Join host Dr. Anthony Comegna on a series of libertarian explorations into the past.
Anthony Comegna received his M.A. (2012) and Ph.D. (2016) in history from the University of Pittsburgh, where he specialized in early American, intellectual, and Atlantic history. His dissertation, “The Dupes of Hope Forever:” The Loco-Foco or Equal Rights Movement, 1820s-1870s, revives the submerged and forgotten legacy of locofocoism. Anthony has taught undergraduate courses in American history and Western Civilization. He produces regular historical content for Libertarianism.org and is the writer/host of Liberty Chronicles.
The complicated time of secession was defined by politicians’ desire to grab power in any way that they could.
Calhoun’s vision of Americans conquering space seemed even more possible with Samuel Morse’s invention of the magnetic telegraph.
Though historians refuse to recognize his accomplishment, H. L. Mencken invented an entire historical genre and method.
On Camilo Gomez’s History and Politics podcast, Anthony discusses rooted libertarian history and the magnitude of our current problems.
In his first speech as Chancellor, Hitler emphasized the core value of National Socialism: the individual is nothing outside the State.
It shouldn’t need to be said, but the Confederacy didn’t stand for opposing federal overreach or eliminating handouts to big business—it stood for slavery.
“All the Countries near the Sea side, which the King of Dahome could possibly get at, are not only conquered, but also turned into Desolation.”
William Snelgrave traded slaves because it made him fabulously wealthy—But try as he might, he could not transform men and women into mere machines.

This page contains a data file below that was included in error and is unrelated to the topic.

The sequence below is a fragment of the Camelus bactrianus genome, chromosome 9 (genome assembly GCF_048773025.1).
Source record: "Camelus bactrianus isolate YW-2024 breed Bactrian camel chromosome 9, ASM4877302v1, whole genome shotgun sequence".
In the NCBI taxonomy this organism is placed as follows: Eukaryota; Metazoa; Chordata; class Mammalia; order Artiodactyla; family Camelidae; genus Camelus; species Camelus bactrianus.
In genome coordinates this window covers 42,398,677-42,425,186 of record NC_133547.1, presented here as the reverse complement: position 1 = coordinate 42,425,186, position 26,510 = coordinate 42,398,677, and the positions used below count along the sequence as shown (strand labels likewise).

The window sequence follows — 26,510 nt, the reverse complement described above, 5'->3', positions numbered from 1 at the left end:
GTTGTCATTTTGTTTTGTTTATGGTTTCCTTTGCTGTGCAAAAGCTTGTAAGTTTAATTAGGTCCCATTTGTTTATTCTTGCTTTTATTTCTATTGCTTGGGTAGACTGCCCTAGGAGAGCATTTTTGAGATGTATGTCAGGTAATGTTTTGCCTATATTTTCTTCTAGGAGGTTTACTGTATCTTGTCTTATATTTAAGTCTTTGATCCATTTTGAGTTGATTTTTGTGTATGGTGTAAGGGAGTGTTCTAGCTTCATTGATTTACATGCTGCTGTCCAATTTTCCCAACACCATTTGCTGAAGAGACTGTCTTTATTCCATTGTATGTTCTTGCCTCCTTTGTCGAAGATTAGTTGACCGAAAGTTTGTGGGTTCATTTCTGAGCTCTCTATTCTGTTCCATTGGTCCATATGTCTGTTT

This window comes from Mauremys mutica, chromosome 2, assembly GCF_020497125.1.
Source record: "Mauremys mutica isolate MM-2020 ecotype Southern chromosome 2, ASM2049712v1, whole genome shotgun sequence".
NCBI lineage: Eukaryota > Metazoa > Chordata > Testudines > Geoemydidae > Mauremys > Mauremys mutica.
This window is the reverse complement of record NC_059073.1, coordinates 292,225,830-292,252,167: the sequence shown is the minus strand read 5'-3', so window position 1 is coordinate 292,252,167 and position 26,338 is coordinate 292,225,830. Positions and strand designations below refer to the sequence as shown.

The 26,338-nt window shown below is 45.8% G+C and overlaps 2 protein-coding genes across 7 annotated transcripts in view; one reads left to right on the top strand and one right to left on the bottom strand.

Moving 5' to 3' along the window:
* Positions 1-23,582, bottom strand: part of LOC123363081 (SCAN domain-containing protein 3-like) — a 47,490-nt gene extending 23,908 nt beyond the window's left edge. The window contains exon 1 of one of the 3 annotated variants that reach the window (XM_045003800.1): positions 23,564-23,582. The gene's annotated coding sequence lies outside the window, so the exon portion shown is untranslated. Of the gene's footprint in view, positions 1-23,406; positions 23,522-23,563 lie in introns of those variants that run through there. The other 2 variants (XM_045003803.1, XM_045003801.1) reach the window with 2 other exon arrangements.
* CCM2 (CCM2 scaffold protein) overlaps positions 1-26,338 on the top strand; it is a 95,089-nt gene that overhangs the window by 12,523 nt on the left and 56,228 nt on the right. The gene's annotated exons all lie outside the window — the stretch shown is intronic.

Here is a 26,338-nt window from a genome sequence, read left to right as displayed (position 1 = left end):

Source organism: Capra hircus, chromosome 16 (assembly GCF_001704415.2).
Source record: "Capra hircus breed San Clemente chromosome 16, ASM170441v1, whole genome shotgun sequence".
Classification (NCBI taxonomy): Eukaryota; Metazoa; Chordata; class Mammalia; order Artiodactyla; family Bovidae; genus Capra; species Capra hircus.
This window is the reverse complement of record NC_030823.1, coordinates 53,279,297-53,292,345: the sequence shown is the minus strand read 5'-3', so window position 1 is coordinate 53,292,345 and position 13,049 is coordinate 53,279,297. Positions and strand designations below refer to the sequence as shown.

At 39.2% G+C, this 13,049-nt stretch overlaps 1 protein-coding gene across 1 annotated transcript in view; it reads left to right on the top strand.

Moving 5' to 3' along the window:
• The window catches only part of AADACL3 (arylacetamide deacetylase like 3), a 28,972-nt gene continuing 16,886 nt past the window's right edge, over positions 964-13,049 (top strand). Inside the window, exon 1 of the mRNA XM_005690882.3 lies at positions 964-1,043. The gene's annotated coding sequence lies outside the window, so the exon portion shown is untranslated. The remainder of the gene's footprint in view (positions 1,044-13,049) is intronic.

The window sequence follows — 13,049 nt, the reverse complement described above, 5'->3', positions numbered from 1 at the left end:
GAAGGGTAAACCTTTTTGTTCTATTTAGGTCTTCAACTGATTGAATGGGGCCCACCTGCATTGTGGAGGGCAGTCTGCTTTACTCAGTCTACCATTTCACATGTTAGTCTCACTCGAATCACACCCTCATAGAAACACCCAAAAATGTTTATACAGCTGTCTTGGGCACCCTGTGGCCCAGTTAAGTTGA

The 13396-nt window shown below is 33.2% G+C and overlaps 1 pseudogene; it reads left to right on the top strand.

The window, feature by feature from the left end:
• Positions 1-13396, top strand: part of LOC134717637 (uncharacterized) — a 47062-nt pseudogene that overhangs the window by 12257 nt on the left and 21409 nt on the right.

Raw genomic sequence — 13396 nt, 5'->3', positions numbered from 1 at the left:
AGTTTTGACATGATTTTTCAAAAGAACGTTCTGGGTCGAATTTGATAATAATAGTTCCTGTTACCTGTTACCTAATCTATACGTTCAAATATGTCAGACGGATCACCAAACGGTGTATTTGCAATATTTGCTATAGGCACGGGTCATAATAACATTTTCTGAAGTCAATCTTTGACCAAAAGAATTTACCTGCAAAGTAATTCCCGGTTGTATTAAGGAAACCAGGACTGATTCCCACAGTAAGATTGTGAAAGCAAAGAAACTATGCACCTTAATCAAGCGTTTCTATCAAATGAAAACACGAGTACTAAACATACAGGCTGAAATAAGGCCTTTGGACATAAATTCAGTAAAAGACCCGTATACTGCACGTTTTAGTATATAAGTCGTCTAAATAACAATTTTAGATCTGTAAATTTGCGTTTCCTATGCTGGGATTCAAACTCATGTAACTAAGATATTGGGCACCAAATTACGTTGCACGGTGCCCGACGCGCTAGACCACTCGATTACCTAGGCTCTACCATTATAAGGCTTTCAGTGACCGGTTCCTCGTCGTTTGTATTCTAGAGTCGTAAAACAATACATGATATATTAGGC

The slaver William Snelgrave is captured by pirates, barely escaping death. His account of the ordeal describes the ideology and internal politics of the pirates.
For his stunning depictions of social and political theory, “Thomas Cole stands as one of the most influential fine artists in the history of liberal thought.”
Without the state’s incredible, Heaven-mandated, virtually godlike concentrated power, “Who would build the roads?”
“Remember that Life’s River swiftly hies…and thou hast much to do: |…he must trust in God and strike, | Who conquers in the fight.”
The Loco-Focos’ “life-long ‘War on Monopoly,’ resulted in a long series of events which in many ways diffused and democratized power throughout the populace.”
“For at least two full generations, the Loco-Focos spread a radical anti-corporate republican ideology and made significant…marks on American…history.”
Most “history” has been the result of cyclical violence—expropriation, subjugation, civil war, and bloody revolution. How, then, can we build a better future?
Advancing his own sort of self-esteem theory, Godwin concludes that healthy societies require healthy individuals who love and respect themselves.
When the people fear to criticize their stone and metal icons, there is tyranny. When the icons fear criticism from the people, there is liberty.